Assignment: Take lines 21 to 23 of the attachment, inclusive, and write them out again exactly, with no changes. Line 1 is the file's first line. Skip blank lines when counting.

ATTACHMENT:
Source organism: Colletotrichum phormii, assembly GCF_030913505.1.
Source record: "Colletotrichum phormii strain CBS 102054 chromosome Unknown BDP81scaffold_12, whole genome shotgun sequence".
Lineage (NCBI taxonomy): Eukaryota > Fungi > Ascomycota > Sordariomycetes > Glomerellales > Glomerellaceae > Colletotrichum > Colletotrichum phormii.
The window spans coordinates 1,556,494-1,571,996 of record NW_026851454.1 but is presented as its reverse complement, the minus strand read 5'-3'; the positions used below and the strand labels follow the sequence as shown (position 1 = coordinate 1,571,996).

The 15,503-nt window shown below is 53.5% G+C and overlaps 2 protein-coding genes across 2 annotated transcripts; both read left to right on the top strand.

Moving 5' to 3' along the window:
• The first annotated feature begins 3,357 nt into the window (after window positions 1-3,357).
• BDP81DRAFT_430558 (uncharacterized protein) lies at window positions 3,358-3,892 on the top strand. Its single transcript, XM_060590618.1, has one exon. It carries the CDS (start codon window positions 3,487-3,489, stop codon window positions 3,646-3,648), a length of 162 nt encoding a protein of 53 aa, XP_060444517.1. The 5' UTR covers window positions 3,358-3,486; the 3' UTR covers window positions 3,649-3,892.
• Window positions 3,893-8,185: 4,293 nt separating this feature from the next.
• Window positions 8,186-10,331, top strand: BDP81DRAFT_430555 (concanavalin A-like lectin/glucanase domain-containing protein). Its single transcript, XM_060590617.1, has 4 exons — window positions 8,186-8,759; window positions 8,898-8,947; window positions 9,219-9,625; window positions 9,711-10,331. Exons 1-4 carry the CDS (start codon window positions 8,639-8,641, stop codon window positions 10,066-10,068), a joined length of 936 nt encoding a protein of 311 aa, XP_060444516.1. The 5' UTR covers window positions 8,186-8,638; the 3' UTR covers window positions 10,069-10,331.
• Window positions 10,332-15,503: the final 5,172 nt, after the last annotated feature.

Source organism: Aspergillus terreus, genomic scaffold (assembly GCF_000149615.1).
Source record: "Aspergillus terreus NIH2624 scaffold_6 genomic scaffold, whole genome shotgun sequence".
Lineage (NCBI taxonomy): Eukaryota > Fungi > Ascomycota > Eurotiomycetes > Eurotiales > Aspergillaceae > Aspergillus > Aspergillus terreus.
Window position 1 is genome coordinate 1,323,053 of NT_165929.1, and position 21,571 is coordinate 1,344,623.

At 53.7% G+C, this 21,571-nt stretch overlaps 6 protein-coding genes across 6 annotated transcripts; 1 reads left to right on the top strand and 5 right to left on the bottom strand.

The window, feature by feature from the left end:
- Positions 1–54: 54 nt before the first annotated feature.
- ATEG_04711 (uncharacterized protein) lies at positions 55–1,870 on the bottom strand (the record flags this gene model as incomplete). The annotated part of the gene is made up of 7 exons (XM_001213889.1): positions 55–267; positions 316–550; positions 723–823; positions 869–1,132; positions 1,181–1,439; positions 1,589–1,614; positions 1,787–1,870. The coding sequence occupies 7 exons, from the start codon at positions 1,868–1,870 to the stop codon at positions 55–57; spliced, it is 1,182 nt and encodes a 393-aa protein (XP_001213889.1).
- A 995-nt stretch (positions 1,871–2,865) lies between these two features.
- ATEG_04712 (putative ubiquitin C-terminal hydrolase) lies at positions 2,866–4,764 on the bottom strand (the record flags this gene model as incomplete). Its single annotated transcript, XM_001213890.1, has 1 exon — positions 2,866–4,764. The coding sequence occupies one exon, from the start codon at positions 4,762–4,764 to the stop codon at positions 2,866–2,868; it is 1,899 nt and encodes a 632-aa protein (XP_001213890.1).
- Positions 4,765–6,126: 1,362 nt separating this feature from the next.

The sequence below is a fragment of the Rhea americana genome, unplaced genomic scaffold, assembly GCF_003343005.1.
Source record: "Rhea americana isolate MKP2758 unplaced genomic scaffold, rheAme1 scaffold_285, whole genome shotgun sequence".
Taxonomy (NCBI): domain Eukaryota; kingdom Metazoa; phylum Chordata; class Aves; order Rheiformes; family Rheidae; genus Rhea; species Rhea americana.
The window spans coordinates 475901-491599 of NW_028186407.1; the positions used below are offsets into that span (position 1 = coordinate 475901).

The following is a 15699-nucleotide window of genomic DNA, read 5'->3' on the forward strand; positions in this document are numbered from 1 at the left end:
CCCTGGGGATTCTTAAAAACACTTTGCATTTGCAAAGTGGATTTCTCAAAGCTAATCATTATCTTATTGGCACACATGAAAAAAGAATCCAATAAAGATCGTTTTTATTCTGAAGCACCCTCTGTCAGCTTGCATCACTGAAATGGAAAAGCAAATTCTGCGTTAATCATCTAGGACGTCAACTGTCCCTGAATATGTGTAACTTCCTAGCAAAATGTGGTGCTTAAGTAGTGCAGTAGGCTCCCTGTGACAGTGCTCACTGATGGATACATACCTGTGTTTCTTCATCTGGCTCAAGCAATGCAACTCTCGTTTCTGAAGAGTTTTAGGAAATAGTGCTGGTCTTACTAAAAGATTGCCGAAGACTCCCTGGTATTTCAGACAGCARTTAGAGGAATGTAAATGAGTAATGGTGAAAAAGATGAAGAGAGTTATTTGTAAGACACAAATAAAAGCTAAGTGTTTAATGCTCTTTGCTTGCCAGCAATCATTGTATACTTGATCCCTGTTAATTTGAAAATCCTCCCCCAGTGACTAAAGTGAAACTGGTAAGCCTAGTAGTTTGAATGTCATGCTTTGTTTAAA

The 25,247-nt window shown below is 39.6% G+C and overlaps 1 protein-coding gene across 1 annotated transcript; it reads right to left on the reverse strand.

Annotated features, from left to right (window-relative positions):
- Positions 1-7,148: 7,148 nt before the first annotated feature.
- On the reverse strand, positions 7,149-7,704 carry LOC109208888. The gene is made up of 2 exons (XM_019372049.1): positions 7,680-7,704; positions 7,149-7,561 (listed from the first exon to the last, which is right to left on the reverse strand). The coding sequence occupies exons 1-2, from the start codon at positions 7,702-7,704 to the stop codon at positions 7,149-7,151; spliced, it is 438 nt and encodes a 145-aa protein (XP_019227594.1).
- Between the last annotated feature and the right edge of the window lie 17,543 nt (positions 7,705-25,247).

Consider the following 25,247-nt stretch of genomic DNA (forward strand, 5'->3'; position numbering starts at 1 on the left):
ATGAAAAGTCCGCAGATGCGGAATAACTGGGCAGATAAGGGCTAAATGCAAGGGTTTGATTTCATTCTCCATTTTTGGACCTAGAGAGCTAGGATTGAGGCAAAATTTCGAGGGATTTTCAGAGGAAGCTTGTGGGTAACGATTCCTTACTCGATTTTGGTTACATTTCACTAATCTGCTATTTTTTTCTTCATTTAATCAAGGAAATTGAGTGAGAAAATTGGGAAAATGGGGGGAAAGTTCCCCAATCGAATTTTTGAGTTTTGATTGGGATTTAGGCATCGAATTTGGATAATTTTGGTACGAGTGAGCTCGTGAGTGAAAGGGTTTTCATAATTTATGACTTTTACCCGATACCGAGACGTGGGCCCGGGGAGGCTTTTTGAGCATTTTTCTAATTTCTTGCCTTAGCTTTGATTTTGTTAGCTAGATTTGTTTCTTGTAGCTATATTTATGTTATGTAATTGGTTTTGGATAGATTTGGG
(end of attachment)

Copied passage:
- ATEG_04712 (putative ubiquitin C-terminal hydrolase) lies at positions 2,866–4,764 on the bottom strand (the record flags this gene model as incomplete). Its single annotated transcript, XM_001213890.1, has 1 exon — positions 2,866–4,764. The coding sequence occupies one exon, from the start codon at positions 4,762–4,764 to the stop codon at positions 2,866–2,868; it is 1,899 nt and encodes a 632-aa protein (XP_001213890.1).
- Positions 4,765–6,126: 1,362 nt separating this feature from the next.

The sequence below is a fragment of the Rhea americana genome, unplaced genomic scaffold, assembly GCF_003343005.1.